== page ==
Poultry flocks infected with the highly contagious avian virus across six central Alberta counties will have to be humanely destroyed, says the Canadian Foods Inspections Agency.
The agency confirmed on Tuesday the presence of the highly pathogenic virus H5N1 in six Alberta counties: Mountain View County, Ponoka County, Kneehill County, Paintearth County, Wetaskiwin County and Camrose County. The cases became known from April 6 to 11.
“Each infected premises has been placed under quarantine. The CFIA has begun an investigation and will be establishing movement control measures on other farms within that area,” said a spokesperson for the agency through an email.
An agency map shows some of the infected farms are between Didsbury and Olds, with a larger “Primary Control Zone” extending to cover both communities.
According to the Canadian Foods Inspections Agency (CFIA) on Saturday, a Primary Control Zone (PCZ) was established in Mountain View County, where highly pathogenic avian influenza has been identified. “All movement of domestic birds in and out of and through PCZ is strictly controlled and requires a permit from the CFIA.”
These restrictions also apply to poultry products and by-products, as well as material that has come into contact with domesticated birds.”
Additional PCZs in Alberta will be created as required, stated the CFIA.
Birds on infected farms that have been placed under quarantine will be humanely destroyed. The CFIA says there is no treatment for birds infected with avian influenza: “With high pathogenic avian influenza, birds will suffer and die if they are not humanely depopulated.”
Once the bird carcasses are disposal of, the farm will go through cleaning and disinfection. According to the CFIA, the quarantine order can be removed 21 days after the cleaning and disinfection process is completed and the farm can resume operations.
Under the Health of Animals Act, the CFIA may compensate owners only for animals and things ordered destroyed during disease response situations. CFIA may compensate producers for poultry ordered destroyed as well as contaminated feed or animal products, disposal costs, including transportation of animals, and for cleaning and disinfecting the equipment used for the disposal.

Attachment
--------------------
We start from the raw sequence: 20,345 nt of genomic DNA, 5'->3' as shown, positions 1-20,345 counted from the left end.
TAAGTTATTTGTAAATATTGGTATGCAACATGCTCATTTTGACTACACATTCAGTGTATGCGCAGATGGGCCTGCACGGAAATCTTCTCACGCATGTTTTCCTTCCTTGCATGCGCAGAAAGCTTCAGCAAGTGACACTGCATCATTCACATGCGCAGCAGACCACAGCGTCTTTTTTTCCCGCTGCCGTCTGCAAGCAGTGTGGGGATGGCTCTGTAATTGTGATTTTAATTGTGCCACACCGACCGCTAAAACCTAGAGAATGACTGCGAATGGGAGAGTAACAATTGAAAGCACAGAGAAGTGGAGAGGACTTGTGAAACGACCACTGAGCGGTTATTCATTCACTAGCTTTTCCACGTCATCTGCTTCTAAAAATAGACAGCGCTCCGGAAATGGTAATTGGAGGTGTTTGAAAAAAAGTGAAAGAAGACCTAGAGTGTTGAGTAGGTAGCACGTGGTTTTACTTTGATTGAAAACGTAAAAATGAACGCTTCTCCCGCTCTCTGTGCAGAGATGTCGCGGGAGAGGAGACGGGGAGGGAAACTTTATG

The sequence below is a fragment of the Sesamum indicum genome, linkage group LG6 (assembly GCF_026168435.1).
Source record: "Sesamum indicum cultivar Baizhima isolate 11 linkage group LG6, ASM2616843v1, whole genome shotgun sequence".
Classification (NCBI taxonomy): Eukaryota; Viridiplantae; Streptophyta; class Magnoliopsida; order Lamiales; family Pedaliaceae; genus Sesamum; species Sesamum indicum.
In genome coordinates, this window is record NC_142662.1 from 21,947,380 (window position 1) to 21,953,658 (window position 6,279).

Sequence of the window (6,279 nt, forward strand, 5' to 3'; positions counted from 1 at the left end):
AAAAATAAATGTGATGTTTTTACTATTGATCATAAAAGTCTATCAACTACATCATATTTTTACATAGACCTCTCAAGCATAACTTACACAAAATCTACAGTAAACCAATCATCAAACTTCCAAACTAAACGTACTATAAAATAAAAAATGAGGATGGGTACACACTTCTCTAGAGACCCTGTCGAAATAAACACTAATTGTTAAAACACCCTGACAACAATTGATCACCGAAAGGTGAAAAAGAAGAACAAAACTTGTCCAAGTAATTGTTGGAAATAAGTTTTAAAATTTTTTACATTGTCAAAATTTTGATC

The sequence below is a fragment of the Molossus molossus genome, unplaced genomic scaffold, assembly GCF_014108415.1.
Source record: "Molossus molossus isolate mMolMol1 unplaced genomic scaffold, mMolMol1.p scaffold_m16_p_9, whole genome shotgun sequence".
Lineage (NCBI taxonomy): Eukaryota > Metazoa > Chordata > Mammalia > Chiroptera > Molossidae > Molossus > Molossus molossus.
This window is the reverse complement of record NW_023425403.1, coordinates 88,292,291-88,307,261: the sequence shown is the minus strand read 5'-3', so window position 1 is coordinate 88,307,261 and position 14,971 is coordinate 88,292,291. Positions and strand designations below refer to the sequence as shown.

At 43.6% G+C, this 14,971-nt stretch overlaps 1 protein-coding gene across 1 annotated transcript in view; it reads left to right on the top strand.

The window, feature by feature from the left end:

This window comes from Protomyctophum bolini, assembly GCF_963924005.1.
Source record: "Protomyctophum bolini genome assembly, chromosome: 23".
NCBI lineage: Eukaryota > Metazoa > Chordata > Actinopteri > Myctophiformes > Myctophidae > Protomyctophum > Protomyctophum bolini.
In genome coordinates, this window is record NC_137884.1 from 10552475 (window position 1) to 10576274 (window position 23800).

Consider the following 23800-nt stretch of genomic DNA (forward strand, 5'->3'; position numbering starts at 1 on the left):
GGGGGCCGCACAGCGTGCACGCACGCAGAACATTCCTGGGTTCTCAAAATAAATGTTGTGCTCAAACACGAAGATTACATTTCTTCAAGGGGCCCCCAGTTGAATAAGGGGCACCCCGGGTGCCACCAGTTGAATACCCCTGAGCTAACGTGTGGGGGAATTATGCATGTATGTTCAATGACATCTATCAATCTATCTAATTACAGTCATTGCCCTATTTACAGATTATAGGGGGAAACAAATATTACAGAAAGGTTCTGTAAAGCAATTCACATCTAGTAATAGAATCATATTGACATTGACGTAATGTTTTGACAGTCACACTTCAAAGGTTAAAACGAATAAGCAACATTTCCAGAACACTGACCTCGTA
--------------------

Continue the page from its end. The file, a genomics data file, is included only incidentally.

The farmers will receive fair market value for things ordered destroyed.
Scientific evidence indicates that the avian influenza (AI) virus circulates naturally in wild birds, and is spread through migratory birds. It’s also spread by direct contact with live diseased poultry or surfaces and objects contaminated by their feces.
Poultry owners are being told to take the following precautions: Prevent wild birds from coming in contact with poultry, their food and water; maintain strict control over access to poultry houses, limiting access to only those who must be there; require all persons who enter a site where poultry are held to disinfect their footwear, wash their hands and wear clean clothing; make sure that only disinfected equipment is taken into poultry houses; avoid having bird feeders and duck ponds close to poultry barns because they attract wild birds.
The farmers are also urged to maintain high sanitation standards.
CFIA says there is no evidence that poultry meat or eggs could transmit the AI virus to humans. But poultry products from the locations under investigation are not permitted to enter the food chain.
Minister of Agriculture, Forestry and Rural Economic Development Nate Horner said Tuesday the province is monitoring the situation and it’s an incredibly difficult time for affected producers.
“Albertans can be assured there is no risk to food safety and that the risk to human health is extremely low,” said Horner in a release.
“The quick discovery of these cases is a testament to the effectiveness of our disease surveillance and response system and the commitment of our poultry producers.”
Earlier this week, Agriculture and Agi-Food Canada said the food industry is making adjustments to maintain poultry and egg supplies in face of the large outbreak of avian flu. It has been an unprecedented year for it, with strains of H5N1 detected in Newfoundland, Labrador, Nova Scotia and Alberta since late 2021.
So far about 260,000 birds were euthanized or killed by the virus in Canada. More than half of these — 166,000, were in Alberta and 84,000 were in Ontario.